This post was co-authored by Devon Watson, VP, Software Research & Strategy, and Vanessa Gagnon, Software Research & Strategy Analyst.
Fact 1: There’s an estimated $5 trillion in currency circulating the globe.
Fact 2: Cash accounts for about 85% of global consumer transactions.
Question: How do you FIT in?
Let’s take a step back.
The Credit Card Crisis
By many accounts, the first “bank credit card” debuted in 1951 at New York’s Franklin National Bank. Since then, media outlets and industry pundits have predicted the end of cash – in fact, last year at Money20/20, one speaker produced an article from a 1972 edition of The Fresno Bee that predicted the demise of cash by the end of that decade. According to Currency Research, The Economist devoted its February 2007 cover to the death of cash, comparing it to a dinosaur and stamping it with a 2022 expiration date.
How accurate were those predictions?
In 2013, MasterCard conducted research that tracked progress towards cashless economies around the world. The “Cashless Journey” study measured the evolution toward more modern, efficient electronic payment mechanisms by examining the volume of consumers’ cash versus non-cash payments, how that share shifted over a five-year period and whether conditions existed for cash payments to make the leap to electronic payments.
The results were fascinating: Cash still accounted for about 85% of consumer transactions around the globe.
The Mobile Payment Crisis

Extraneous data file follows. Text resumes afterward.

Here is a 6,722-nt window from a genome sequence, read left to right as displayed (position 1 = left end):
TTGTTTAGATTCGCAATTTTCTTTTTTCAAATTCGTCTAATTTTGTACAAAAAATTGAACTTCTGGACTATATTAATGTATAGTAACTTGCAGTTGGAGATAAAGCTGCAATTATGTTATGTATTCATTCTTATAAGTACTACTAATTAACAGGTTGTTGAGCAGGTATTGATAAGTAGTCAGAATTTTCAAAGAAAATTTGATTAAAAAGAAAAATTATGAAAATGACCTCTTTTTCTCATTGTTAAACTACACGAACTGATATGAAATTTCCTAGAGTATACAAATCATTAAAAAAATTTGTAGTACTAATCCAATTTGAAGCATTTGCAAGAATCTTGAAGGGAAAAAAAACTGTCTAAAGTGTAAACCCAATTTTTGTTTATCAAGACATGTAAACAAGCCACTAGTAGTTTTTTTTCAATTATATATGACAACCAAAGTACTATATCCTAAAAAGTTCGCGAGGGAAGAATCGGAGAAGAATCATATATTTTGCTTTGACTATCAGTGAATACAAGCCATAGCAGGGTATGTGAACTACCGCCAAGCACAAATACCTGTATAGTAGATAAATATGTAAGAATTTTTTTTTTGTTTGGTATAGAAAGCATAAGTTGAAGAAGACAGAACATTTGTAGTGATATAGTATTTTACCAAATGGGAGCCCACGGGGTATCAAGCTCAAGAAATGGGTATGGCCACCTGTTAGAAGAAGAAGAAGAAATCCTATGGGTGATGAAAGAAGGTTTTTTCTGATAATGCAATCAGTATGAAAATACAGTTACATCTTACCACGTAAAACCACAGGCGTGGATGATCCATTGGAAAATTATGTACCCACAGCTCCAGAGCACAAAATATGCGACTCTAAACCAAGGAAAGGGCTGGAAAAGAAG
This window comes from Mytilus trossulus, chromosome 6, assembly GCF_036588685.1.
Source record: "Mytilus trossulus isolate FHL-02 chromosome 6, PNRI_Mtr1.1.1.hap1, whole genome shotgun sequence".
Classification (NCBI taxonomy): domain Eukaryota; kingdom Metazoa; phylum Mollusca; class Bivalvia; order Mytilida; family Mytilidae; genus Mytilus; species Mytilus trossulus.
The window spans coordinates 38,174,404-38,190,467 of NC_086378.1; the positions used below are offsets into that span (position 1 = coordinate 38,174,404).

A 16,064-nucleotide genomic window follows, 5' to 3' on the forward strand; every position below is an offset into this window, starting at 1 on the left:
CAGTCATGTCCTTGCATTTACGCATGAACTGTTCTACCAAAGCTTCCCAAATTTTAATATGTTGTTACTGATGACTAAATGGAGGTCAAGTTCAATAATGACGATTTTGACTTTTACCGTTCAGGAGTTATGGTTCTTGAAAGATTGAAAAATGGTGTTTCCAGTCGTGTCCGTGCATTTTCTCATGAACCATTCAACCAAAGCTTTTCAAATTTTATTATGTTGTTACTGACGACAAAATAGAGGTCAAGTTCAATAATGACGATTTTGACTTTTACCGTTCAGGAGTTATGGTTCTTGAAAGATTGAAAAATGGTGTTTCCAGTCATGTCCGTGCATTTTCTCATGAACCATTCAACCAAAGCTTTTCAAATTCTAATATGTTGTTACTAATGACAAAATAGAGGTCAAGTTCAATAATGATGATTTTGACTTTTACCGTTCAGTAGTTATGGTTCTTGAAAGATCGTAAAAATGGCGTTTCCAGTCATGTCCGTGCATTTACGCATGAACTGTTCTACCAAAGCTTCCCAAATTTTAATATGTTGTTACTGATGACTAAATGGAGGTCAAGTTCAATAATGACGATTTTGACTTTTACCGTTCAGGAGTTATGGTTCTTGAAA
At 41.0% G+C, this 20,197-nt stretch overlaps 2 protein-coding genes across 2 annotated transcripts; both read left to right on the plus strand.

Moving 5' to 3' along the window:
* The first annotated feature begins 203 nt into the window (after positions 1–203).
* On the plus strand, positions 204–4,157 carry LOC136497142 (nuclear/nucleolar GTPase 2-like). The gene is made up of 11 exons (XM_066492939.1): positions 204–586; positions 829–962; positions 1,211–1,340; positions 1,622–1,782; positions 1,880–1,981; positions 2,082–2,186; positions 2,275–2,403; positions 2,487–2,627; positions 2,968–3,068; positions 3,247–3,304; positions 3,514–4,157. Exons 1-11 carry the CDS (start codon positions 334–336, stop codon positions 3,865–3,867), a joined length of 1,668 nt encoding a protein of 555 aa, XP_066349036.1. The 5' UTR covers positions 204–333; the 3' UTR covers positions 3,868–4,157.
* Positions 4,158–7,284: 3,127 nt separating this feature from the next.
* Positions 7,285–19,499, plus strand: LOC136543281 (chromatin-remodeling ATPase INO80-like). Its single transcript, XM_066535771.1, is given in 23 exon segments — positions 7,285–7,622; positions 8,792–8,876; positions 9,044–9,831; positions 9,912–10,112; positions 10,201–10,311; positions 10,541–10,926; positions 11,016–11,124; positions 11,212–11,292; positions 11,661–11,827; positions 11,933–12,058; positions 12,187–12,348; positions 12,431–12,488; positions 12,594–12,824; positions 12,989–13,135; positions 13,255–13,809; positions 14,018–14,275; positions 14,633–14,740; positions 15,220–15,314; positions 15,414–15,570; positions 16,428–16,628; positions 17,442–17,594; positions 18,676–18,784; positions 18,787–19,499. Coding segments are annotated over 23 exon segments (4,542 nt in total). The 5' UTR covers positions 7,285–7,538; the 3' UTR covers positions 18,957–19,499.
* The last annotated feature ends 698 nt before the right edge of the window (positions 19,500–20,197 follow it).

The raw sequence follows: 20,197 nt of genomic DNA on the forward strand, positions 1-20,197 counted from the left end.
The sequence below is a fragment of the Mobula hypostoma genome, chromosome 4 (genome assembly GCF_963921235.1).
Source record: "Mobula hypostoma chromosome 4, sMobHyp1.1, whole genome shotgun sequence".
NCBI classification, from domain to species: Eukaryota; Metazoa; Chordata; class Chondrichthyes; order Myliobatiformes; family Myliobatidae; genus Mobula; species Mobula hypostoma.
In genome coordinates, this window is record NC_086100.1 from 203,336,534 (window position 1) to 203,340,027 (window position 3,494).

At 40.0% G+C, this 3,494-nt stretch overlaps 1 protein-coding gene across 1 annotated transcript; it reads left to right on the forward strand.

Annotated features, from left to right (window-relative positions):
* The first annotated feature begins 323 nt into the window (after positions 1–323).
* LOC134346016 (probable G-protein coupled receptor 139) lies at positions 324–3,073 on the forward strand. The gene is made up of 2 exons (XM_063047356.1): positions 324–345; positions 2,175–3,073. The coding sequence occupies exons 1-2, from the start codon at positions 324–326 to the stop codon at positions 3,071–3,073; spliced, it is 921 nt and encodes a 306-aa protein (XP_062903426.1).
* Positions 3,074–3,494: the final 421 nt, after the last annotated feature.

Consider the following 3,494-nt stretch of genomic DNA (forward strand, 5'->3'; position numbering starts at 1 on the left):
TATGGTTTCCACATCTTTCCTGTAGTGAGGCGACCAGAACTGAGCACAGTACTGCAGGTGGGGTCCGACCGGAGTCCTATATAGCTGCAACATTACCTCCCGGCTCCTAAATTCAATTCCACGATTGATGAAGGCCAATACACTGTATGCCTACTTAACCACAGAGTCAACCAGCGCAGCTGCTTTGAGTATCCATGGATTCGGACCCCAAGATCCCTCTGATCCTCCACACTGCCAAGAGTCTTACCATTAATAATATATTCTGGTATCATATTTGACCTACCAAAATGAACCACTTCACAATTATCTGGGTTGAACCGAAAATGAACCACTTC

Sixty-five years after the first credit cards appeared, we now face a new “crisis” – the rise of mobile payments. Apple Pay, Samsung Pay, Android Pay, Bitcoin, M-Pesa, … these emerging players are increasingly gaining traction within economies, and have perhaps emboldened another wave of “cash is dying” predictions. But let’s not forget, these predictions and arguments are coming from a highly concentrated network of extremely tech-savvy people working in technologically advanced industries, creating a perspective bias.
Since predictions are rarely on point, a rational way to evaluate the future of cash against the rise of mobile payments might be to look at the consumer base most likely to have the biggest impact on its adoption: millennials. The U.S Census Bureau estimates they’re the largest demographic group in history. With more than 80 million millennials entering the workforce, researchers at Barkley estimate they control $200 billion in direct purchasing power. By 2020, Millennials and Gen 2020 will comprise almost 60% of the workforce. Said differently, they’ve got buying power – and they like cash.
In its 2014 “The Case for Cash” report, Currency Research dispels the myth that younger generations aren’t as likely to use cash: “The 2012 US Federal Reserve System’s Diary of Consumer Payment Choice survey showed that cash use continues to be prevalent among people from all age groups and educational backgrounds and that cash is the preferred first or second choice as a payment instrument among all ages and socio-economic classes.”